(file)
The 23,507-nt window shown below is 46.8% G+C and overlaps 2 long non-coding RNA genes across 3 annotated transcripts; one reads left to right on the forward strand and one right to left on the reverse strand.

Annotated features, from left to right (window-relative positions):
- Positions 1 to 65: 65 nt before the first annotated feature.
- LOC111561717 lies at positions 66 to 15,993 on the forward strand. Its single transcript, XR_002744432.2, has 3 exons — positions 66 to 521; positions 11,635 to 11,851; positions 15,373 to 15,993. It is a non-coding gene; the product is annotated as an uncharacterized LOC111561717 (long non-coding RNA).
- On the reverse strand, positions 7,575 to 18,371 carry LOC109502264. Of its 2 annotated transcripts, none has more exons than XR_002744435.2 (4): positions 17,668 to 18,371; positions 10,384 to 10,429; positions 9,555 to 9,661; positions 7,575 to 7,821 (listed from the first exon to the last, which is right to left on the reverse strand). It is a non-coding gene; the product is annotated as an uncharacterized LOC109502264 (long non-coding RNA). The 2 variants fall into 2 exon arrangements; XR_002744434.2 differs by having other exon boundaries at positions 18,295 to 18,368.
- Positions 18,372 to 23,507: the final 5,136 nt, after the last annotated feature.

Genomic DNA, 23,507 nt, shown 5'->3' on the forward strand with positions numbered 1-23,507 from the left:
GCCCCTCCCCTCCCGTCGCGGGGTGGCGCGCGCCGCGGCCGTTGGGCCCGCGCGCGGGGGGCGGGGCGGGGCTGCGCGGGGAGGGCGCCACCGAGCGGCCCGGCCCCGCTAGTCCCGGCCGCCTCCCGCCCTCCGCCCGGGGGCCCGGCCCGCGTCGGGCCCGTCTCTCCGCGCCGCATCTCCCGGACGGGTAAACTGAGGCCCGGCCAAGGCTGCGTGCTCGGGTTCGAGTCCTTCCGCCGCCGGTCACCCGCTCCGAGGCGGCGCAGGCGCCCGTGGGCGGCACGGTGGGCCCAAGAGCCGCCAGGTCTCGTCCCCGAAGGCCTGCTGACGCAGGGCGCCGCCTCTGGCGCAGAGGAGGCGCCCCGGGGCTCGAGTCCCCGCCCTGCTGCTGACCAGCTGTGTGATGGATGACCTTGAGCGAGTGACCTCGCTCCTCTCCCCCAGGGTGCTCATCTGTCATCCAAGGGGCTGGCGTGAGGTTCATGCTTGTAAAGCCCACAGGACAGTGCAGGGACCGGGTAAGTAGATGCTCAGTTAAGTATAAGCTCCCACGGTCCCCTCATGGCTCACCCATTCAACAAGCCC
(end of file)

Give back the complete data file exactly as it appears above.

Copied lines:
The 23,507-nt window shown below is 46.8% G+C and overlaps 2 long non-coding RNA genes across 3 annotated transcripts; one reads left to right on the forward strand and one right to left on the reverse strand.

Annotated features, from left to right (window-relative positions):
- Positions 1 to 65: 65 nt before the first annotated feature.
- LOC111561717 lies at positions 66 to 15,993 on the forward strand. Its single transcript, XR_002744432.2, has 3 exons — positions 66 to 521; positions 11,635 to 11,851; positions 15,373 to 15,993. It is a non-coding gene; the product is annotated as an uncharacterized LOC111561717 (long non-coding RNA).
- On the reverse strand, positions 7,575 to 18,371 carry LOC109502264. Of its 2 annotated transcripts, none has more exons than XR_002744435.2 (4): positions 17,668 to 18,371; positions 10,384 to 10,429; positions 9,555 to 9,661; positions 7,575 to 7,821 (listed from the first exon to the last, which is right to left on the reverse strand). It is a non-coding gene; the product is annotated as an uncharacterized LOC109502264 (long non-coding RNA). The 2 variants fall into 2 exon arrangements; XR_002744434.2 differs by having other exon boundaries at positions 18,295 to 18,368.
- Positions 18,372 to 23,507: the final 5,136 nt, after the last annotated feature.

Genomic DNA, 23,507 nt, shown 5'->3' on the forward strand with positions numbered 1-23,507 from the left:
GCCCCTCCCCTCCCGTCGCGGGGTGGCGCGCGCCGCGGCCGTTGGGCCCGCGCGCGGGGGGCGGGGCGGGGCTGCGCGGGGAGGGCGCCACCGAGCGGCCCGGCCCCGCTAGTCCCGGCCGCCTCCCGCCCTCCGCCCGGGGGCCCGGCCCGCGTCGGGCCCGTCTCTCCGCGCCGCATCTCCCGGACGGGTAAACTGAGGCCCGGCCAAGGCTGCGTGCTCGGGTTCGAGTCCTTCCGCCGCCGGTCACCCGCTCCGAGGCGGCGCAGGCGCCCGTGGGCGGCACGGTGGGCCCAAGAGCCGCCAGGTCTCGTCCCCGAAGGCCTGCTGACGCAGGGCGCCGCCTCTGGCGCAGAGGAGGCGCCCCGGGGCTCGAGTCCCCGCCCTGCTGCTGACCAGCTGTGTGATGGATGACCTTGAGCGAGTGACCTCGCTCCTCTCCCCCAGGGTGCTCATCTGTCATCCAAGGGGCTGGCGTGAGGTTCATGCTTGTAAAGCCCACAGGACAGTGCAGGGACCGGGTAAGTAGATGCTCAGTTAAGTATAAGCTCCCACGGTCCCCTCATGGCTCACCCATTCAACAAGCCC